“That’s not fair” is one of the first concepts that toddlers learn and use to make sense of their worlds. Perhaps this is proof that a sense of justice is in some way ‘natural’. I normally would be extremely reluctant to claim that any human behavior is ‘natural’ (that’s the job of evolutionary psychologists), but in this case I feel comfortable making such a statement, because that’s what I would like to believe. Sure, the Hobbesians among us might see this tendancy as an indication of selfishness, but I’m content framing it as an innate inclination towards valuing justice.
For many of us, we carry this sense of fairness throughout the our life course. Sociologists (try to) turn it into a career. This certainly describes me.
My soap boxing got more intense in my teens. I started seeing a lack of fairness everywhere. Sometimes I would feel that I wasn’t being treated fairly, and other times I would see that another human or animal was not getting their fair share. Eventually, I began to notice that it wasn’t just individuals who weren’t treated justly, it was groups and categories of people.
Meanwhile, I was not the best student. I didn’t find much enjoyment in my classes. Math was a joke. I was remotely interested in some aspects of History. My grades were barely good enough to get me into University. The only time I enjoyed school was when we were covering topics that focused on social issues. Whenever I had a choice in terms of school projects, I would write about prostitution, or the role of American First ladies in American politics.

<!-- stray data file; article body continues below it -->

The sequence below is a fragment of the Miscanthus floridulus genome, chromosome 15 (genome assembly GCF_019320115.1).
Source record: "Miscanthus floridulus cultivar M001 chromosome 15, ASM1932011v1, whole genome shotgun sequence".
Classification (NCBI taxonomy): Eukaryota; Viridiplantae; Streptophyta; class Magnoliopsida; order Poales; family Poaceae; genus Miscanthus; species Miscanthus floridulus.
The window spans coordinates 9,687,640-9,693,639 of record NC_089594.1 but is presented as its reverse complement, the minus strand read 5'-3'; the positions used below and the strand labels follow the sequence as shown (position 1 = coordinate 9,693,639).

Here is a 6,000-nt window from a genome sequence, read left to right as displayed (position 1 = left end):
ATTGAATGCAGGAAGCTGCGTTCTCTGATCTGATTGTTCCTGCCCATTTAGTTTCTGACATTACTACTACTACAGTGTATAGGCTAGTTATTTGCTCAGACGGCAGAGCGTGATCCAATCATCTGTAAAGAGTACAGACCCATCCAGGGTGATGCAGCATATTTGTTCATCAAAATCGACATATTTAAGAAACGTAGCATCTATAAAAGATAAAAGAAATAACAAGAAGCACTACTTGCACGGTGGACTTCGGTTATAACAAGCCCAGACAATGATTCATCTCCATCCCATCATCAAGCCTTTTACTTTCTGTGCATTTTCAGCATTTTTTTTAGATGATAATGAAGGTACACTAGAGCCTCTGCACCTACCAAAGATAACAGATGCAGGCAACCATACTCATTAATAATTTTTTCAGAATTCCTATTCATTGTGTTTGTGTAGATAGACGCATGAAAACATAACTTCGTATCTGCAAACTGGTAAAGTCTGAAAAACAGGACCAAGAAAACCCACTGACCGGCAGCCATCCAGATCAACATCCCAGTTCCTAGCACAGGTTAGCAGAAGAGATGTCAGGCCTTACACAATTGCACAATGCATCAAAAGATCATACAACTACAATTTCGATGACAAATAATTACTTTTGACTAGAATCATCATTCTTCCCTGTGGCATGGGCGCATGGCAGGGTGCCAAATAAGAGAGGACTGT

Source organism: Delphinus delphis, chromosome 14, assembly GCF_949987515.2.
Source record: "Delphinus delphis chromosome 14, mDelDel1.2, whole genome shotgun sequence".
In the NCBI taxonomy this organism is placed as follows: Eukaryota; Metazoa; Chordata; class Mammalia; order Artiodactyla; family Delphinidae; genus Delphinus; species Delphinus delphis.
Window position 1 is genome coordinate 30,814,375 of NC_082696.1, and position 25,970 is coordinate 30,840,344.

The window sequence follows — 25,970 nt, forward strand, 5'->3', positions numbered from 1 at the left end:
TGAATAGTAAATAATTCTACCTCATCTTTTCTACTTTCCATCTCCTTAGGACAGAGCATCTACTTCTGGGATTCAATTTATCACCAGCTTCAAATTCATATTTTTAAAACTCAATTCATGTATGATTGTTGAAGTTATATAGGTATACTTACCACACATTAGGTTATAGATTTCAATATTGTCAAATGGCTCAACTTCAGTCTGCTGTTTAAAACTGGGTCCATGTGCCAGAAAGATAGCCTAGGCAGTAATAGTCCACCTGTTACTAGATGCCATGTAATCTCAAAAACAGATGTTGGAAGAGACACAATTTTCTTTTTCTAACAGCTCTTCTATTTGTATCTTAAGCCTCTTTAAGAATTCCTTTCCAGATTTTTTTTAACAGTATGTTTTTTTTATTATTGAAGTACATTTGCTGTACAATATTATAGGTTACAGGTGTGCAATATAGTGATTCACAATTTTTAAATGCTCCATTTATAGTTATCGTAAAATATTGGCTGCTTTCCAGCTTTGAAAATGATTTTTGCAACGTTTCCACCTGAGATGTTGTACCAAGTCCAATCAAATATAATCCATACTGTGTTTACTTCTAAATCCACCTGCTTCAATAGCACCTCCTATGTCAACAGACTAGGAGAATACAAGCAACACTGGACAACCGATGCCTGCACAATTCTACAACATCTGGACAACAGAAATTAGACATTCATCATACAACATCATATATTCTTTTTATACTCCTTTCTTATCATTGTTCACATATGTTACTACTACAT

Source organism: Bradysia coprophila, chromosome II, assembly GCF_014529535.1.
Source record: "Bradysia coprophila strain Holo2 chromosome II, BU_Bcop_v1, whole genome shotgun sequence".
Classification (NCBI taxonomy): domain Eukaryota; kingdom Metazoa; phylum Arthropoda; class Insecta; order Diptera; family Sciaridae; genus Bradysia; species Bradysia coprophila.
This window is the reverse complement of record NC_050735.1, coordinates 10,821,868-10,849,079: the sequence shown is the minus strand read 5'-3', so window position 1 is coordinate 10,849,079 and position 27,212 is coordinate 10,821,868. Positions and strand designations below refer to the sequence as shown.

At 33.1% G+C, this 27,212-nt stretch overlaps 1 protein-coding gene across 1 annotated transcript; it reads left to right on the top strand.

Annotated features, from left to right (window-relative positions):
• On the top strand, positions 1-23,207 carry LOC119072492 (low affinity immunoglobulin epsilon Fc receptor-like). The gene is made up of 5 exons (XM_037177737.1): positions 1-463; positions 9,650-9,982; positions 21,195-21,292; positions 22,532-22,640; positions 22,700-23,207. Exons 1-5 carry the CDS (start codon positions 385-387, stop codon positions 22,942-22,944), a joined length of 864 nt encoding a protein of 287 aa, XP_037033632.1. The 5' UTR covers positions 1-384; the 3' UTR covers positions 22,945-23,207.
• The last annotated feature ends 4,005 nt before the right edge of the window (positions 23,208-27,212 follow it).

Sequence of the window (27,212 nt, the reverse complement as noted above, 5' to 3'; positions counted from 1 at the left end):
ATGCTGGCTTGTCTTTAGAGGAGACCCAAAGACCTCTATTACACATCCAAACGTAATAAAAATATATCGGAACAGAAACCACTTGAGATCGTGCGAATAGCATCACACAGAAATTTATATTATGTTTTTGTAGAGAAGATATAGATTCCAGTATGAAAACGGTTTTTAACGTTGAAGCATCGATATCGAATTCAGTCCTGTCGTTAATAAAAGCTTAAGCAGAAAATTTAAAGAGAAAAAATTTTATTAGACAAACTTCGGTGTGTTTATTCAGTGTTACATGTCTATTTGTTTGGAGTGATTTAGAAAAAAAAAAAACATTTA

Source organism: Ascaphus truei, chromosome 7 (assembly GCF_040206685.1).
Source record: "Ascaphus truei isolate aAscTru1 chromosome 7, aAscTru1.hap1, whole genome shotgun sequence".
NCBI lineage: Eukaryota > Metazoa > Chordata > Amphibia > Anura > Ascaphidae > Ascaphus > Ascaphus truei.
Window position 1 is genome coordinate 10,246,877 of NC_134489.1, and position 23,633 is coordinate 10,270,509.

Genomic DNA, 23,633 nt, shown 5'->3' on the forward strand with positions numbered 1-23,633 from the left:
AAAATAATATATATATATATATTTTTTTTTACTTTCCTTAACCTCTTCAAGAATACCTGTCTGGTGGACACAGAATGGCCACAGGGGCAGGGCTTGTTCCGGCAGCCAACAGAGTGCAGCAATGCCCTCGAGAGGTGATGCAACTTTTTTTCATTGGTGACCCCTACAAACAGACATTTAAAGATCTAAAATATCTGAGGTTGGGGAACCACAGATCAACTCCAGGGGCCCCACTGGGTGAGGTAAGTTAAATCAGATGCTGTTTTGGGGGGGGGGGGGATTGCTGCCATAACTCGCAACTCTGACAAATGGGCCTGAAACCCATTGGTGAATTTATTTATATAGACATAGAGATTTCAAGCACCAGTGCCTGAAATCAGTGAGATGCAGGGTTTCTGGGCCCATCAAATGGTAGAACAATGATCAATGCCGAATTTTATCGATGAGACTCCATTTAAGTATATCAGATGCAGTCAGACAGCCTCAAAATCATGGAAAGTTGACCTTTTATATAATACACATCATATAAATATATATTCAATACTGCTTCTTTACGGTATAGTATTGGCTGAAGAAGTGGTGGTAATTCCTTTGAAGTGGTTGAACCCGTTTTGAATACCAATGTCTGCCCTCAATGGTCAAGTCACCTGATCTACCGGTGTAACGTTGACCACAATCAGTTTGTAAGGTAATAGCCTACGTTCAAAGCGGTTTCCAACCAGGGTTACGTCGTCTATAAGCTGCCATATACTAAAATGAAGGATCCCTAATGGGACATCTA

After high school, I ended up at wonderful University. My decision to do so was pretty much based on where my boyfriend at the time attended school. I planned to obtain what I saw as a token 3 year BA. Then I ended up in an Intro Sociology class. Over the course of the next few months, I was given the tools to see, critique, and make sense of the social inequality. My random observations and emotions began to come together in a cohesive discourse. It was validating not just because my grades were good, but I discovered that the commentary going through my teenage head actually had a name. For years I had been a sociologist, and I didn’t even know it.
My relationship with the discipline/perspective has not always been easy. There have been some great memories, but we also had some difficult times. We even broke up for awhile. Sociology hasn’t always been fair to me. Sometimes it isolated me from my friends and family. Other times. Currently, we are facing another challenge in our long, passionate and tumultuous relationship; in September, I am no longer going to be teaching at the college where I work.
I remember that intro course that I took many years ago. The first thing that my professor said to us was “Sociology is a discipline with a messy face”. Over a decade later when I had my very own class, I opened with the exact same line, just as I had fantasized that I would. I’m not exactly sure where I will end up now, but I know I’ll be “committing sociology”.